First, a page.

- Providence Friars - November 30, 2014 - Rupp Arena - 2:00 PM EST - ESPN2
I don’t pay attention to a lot of the stuff that’s written about what we do here or what people think, but someone came up to me the other day and told me someone had written about how this is one of the toughest jobs in sports. As it turns out, there have been several of these lists written over the last few years, and the head coaching position at Kentucky is always ranked one of the top three or four in all of sports.
That’s nice of everyone to say, but I think it’s a discredit to what college coaches and leaders across the country do on a daily basis. Anyone who is coaching college student-athletes and is tasked with leading someone else’s child has a very difficult job. On the outside of what we do there is fame, recognition and all those things that people think make coaching desirable, but every job in college – regardless of the sport, regardless of the school – is trying in its own right.
At UMass we had to start at the bottom and get people on our campus, in our community and in our state to care. It wasn’t just about competing nationally to begin with; we had to generate interest in our own backyard. Memphis was no easier. We were left out of leagues as the college landscape changed, we were in a city that is a melting pot of other schools and we were in a state that is 90 percent orange.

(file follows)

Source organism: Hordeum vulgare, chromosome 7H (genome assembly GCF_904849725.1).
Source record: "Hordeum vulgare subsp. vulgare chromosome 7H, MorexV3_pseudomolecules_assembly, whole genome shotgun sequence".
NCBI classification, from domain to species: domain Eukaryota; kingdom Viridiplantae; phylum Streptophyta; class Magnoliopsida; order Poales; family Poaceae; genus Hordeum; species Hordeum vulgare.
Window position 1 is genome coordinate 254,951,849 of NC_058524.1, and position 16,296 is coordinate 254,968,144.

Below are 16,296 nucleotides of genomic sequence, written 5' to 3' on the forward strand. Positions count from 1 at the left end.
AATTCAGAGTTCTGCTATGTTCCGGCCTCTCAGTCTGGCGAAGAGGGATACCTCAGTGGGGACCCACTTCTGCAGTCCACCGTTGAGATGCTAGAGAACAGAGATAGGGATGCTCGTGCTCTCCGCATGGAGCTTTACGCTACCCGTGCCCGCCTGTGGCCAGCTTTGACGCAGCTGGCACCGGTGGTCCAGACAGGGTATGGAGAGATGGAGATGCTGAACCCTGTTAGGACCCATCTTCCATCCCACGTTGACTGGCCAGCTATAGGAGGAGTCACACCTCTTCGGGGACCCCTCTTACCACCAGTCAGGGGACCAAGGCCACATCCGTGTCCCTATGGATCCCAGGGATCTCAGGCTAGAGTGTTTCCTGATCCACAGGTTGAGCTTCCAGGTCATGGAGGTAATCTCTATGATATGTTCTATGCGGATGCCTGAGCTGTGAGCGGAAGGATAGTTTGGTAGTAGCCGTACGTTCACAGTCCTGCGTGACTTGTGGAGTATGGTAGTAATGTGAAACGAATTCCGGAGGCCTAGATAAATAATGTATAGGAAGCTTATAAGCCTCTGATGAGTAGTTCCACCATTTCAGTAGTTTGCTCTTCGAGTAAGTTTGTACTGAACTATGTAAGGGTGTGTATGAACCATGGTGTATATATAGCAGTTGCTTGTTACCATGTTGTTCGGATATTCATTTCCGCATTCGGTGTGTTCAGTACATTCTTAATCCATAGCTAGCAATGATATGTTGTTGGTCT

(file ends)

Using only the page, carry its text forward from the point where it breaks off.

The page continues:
Whether you’re at Detroit, Gonzaga, Texas State or Texas, every one of these jobs has its barriers. To say one is harder than the other is not fair to every other coach out there.
Now, what makes this job so tough? Here are four things that make it difficult:
1.) You have a fan base that wants the program to be transparent and wants every bit of information it can find 24 hours a day, seven days a week, 365 days a year. There is no such thing as too much coverage or too much information for this fan base.
2.) Every game you play – at home or on the road – is someone else’s Super Bowl. It’s marked on their calendar before the season begins, so you must get your team ready emotionally, mentally and physically every time you walk out on that floor or you will lose. Every single game matters.